I find that Commissioner Pett is under great discontent, and is loth to give too much money for his place, and so do greatly desire me to go along with him in what we shall agree to give Mr. Coventry, which I have promised him, but am unwilling to mix my fortune with him that is going down the wind.
We all met this morning and afterwards at the Admiralty, where our business is to ask provision of victuals ready for the ships in the Downs, which we did, Mr. Gauden promising to go himself thither and see it done. Dined Will and I at my Lord’s upon a joint of meat that I sent Mrs. Sarah for.
Afterwards to my house and sent all my books to my Lord’s, in order to send them to my house that I now dwell in. Home and to bed.

Between discontent and desire,
I am willing to mix
my fortune with the wind—
ready for the ships
in all my books.

Erasure poem derived from The Diary of Samuel Pepys, Thursday 6 September 1660.

Proverbial (1)

To the office.
From thence by coach upon the desire of the principal officers to a Master of Chancery to give Mr. Stowell his oath, whereby he do answer that he did hear Phineas Pett say very high words against the King a great while ago.
Coming back our coach broke, and so Stowell and I to Mr. Rawlinson’s, and after a glass of wine parted, and I to the office, home to dinner, where (having put away my boy in the morning) his father brought him again, but I did so clear up my boy’s roguery to his father, that he could not speak against my putting him away, and so I did give him 10s. for the boy’s clothes that I made him, and so parted and tore his indenture.
All the afternoon with the principal officers at Sir W. Batten’s about Pett’s business (where I first saw Col. Slingsby, who has now his appointment for Comptroller), but did bring it to no issue. This day I saw our Dedimus to be sworn in the peace by, which will be shortly.
In the evening my wife being a little impatient I went along with her to buy her a necklace of pearl, which will cost 4l. 10s., which I am willing to comply with her in for her encouragement, and because I have lately got money, having now above 200l. in cash beforehand in the world.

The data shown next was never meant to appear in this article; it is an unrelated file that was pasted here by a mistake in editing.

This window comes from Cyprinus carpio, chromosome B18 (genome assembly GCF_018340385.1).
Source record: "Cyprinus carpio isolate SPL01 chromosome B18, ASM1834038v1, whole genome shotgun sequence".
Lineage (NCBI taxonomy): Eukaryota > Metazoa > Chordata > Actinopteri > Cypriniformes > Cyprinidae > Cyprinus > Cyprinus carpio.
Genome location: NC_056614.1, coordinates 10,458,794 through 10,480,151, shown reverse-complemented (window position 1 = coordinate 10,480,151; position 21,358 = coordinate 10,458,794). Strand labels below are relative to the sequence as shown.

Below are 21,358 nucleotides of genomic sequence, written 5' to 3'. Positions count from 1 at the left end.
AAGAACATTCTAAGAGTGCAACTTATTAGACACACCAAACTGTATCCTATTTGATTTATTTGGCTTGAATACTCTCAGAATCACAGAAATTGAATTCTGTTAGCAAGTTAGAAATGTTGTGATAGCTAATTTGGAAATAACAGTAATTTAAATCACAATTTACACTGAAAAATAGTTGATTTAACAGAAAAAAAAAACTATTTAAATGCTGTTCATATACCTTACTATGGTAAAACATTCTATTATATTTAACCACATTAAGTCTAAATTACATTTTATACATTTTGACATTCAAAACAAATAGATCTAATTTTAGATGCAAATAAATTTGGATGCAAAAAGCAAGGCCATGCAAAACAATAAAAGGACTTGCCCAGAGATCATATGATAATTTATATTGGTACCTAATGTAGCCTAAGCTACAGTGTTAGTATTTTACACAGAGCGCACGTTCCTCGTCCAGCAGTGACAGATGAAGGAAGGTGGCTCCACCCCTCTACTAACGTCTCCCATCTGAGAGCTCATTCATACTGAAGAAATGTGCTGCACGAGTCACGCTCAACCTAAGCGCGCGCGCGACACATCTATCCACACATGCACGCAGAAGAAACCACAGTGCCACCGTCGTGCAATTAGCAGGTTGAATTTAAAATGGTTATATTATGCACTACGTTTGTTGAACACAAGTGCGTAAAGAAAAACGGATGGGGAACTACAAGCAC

Home, and having in our way bought a rabbit and two little lobsters, my wife and I did sup late, and so to bed.
Great news now-a-day of the Duke d’Anjou’s desire to marry the Princesse Henrietta.
Hugh Peters is said to be taken, and the Duke of Gloucester is ill, and it is said it will prove the small-pox.

Chance is a rogue: my clothes tore.

I saw no peace, my wife being impatient to buy it.

A rabbit and lobster desire to marry, it is said.

Erasure poem derived from The Diary of Samuel Pepys, Wednesday 5 September 1660.

Selective Memory

I did many things this morning at home before I went out, as looking over the joiners, who are flooring my diningroom, and doing business with Sir Williams both at the office, and so to Whitehall, and so to the Bullhead, where we had the remains of our pasty, where I did give my verdict against Mr. Moore upon last Saturday’s wager, where Dr. Fuller coming in do confirm me in my verdict.
From thence to my Lord’s and despatched Mr. Cooke away with the things to my Lord. From thence to Axe Yard to my house, where standing at the door Mrs. Diana comes by, whom I took into my house upstairs, and there did dally with her a great while, and found that in Latin “Nulla puella negat.”
So home by water, and there sat up late setting my papers in order, and my money also, and teaching my wife her music lesson, in which I take great pleasure.
So to bed.

This morning at home, looking over
the remains of our past:
where did I patch the house,
where did I paper?

Erasure poem derived from The Diary of Samuel Pepys, Tuesday 4 September 1660.


Up and to Mr. –—, the goldsmith near the new Exchange, where I bought my wedding ring, and there, with much ado, got him to put a gold ring to the jewell, which the King of Sweden did give my Lord: out of which my Lord had now taken the King’s picture, and intends to make a George of it.
This morning at my Lord’s I had an opportunity to speak with Sir George Downing, who has promised me to give me up my bond, and to pay me for my last quarter while I was at sea, that so I may pay Mr. Moore and Hawly.
About noon my Lord, having taken leave of the King in the Shield Gallery (where I saw with what kindness the King did hug my Lord at his parting), I went over with him and saw him in his coach at Lambeth, and there took leave of him, he going to the Downs, which put me in mind of his first voyage that ever he made, which he did begin like this from Lambeth. In the afternoon with Mr. Moore to my house to cast up our Privy Seal accounts, where I found that my Lord’s comes to 400 and odd pounds, and mine to 132l., out of which I do give him as good as 25l. for his pains, with which I doubt he is not satisfied, but my heart is full glad. Thence with him to Mr. Crew’s, and did fetch as much money as did make even our accounts between him and me.
Home, and there found Mr. Cooke come back from my Lord for me to get him some things bought for him to be brought after them, a toilet cap and comb case of silk, to make use of in Holland, for he goes to the Hague, which I can do to-morrow morning.
This day my father and my uncle Fenner, and both his sons, have been at my house to see it, and my wife did treat them nobly with wine and anchovies.
By reason of my Lord’s going to-day I could not get the office to meet to-day.

I take the king’s picture
and make it speak:
Pay me in kindness.
A lamb is not glad
to fetch money.
Even our accounts
with wine and anchovies.

Erasure poem derived from The Diary of Samuel Pepys, Monday 3 September 1660.